After the victories at Trenton and Princeton the Continental Army under General George Washington arrived in Morristown on January 6, 1777. The site was relatively secure lying behind the Watchung Mountains and the Great Swamp, and it was here that Washington established the army’s winter camp.
Arnold’s Tavern, on the western edge of the Green, became Washington’s Headquarters. Rodney’s Light Infantry was quartered upon the grounds of the Ford Mansion across town. In between, officers and men took quarters in private homes, barns, churches, and other structures throughout town; and scattered in towns from Princeton to the Hudson Highlands.
Before breaking camp in late May, Washington wanted to secure Morristown as a supply base. On May 14, 1777 he ordered the construction of a fortification, called a redoubt, on a hill bordering Morristown so “…that it may serve as a retreat in case of necessity.”
Originally referred to as “the Hill” or “Kinney’s Hill,” it commanded the town. The function of the Fort was as an observation and alarm post, and a place of retreat for guards stationed in the town. The British never made an attack on Morristown, however, and the fortified hilltop was never used. It was common for a small fortification such as Fort Nonsense to be built for the protection of military encampments and strategic military depots.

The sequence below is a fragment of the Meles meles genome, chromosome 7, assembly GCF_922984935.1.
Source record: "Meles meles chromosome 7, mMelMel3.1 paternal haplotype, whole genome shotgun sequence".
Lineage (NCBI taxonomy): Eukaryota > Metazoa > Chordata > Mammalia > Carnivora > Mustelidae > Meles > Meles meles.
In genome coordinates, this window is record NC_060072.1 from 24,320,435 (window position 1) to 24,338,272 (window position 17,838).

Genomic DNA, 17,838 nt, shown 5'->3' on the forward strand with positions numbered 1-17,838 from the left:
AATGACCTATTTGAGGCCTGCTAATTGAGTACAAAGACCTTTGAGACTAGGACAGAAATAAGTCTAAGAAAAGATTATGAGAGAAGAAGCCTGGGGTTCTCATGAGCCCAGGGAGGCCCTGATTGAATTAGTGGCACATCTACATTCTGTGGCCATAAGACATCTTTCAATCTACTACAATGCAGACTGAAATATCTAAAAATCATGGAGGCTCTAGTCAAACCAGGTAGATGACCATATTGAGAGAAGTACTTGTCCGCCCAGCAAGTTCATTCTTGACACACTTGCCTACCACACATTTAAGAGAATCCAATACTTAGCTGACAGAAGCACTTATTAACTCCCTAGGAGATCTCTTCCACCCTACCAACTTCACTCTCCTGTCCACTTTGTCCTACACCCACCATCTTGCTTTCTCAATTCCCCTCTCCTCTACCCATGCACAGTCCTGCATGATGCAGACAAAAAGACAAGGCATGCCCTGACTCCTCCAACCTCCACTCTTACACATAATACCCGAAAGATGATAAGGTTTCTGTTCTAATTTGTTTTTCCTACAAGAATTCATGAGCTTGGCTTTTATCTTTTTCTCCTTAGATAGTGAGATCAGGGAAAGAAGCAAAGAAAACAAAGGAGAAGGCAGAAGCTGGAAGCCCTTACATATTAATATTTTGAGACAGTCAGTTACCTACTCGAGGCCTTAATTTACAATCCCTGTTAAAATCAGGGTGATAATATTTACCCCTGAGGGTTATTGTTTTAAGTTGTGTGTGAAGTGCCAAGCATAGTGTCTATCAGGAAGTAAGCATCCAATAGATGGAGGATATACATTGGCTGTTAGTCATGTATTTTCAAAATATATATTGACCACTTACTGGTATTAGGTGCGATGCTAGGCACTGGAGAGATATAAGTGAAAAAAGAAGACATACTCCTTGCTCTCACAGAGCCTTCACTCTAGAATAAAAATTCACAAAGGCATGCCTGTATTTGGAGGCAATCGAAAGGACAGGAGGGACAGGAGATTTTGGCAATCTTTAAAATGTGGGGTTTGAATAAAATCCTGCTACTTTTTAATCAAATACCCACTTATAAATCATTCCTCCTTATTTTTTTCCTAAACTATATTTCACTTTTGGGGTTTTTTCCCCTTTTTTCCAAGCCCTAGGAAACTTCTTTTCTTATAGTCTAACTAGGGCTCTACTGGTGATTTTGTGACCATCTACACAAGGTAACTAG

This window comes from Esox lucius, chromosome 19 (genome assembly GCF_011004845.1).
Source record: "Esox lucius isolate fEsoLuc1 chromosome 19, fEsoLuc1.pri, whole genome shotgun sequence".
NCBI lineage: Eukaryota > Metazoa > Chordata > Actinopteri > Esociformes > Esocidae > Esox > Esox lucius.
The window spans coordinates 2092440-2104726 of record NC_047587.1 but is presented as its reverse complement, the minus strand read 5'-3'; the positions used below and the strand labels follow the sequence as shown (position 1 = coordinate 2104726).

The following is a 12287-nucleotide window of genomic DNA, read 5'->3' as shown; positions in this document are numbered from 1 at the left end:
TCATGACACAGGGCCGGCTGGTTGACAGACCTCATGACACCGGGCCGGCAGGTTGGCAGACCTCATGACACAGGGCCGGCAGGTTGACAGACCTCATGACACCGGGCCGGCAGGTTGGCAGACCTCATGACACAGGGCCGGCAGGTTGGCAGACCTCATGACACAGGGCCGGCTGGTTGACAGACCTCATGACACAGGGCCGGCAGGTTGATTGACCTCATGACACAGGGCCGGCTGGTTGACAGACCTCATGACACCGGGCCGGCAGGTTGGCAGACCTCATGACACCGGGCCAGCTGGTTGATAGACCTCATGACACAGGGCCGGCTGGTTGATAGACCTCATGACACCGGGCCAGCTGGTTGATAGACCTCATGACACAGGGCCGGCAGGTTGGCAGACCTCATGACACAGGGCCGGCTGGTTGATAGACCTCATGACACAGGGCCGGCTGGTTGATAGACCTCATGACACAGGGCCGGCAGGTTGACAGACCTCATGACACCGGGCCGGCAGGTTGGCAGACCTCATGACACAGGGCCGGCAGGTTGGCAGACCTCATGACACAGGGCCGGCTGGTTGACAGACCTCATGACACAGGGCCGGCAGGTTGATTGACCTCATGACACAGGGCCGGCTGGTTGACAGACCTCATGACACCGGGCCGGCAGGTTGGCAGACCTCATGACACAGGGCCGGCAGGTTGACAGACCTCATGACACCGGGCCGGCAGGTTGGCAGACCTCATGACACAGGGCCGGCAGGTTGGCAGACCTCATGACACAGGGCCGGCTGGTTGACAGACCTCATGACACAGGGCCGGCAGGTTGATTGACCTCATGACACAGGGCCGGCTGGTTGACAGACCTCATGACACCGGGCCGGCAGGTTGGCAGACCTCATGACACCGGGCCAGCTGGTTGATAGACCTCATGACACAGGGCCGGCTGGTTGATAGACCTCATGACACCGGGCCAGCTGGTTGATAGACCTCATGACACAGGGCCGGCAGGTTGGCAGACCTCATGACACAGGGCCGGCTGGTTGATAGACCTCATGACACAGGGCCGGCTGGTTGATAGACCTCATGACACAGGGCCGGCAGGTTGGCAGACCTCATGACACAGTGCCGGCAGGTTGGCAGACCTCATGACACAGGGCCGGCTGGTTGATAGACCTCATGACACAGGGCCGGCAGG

Washington’s men levelled surrounding trees, dug trenches, raised breastworks, built a guardhouse for 30 men, and fortified the crown of the hill with an earthwork redoubt. As early as the 1790s the hill was called Fort Nonsense. A legend had grown that Washington had set his men to fortify the hill simply as a way of keeping troops busy. This explanation is very unlikely. In their pension claims after the war, soldiers refered to the work as ‘Fort Nonsense.’
In addition to the earthworks, it is believed that the Morris County Militia was instructed to build a beacon of between 18 and 20 feet high. It was to be constructed of a loose frame of logs with smaller combustibles filling the center. Such beacons were in fact found extending from the Hudson Highlands and all through northern New Jersey. The beacon system was used on June 7, 1780 and again on June 23 when the British crossed into New Jersey. Records tell of area militia responding to the alarms in June and engaging the British at Springfield.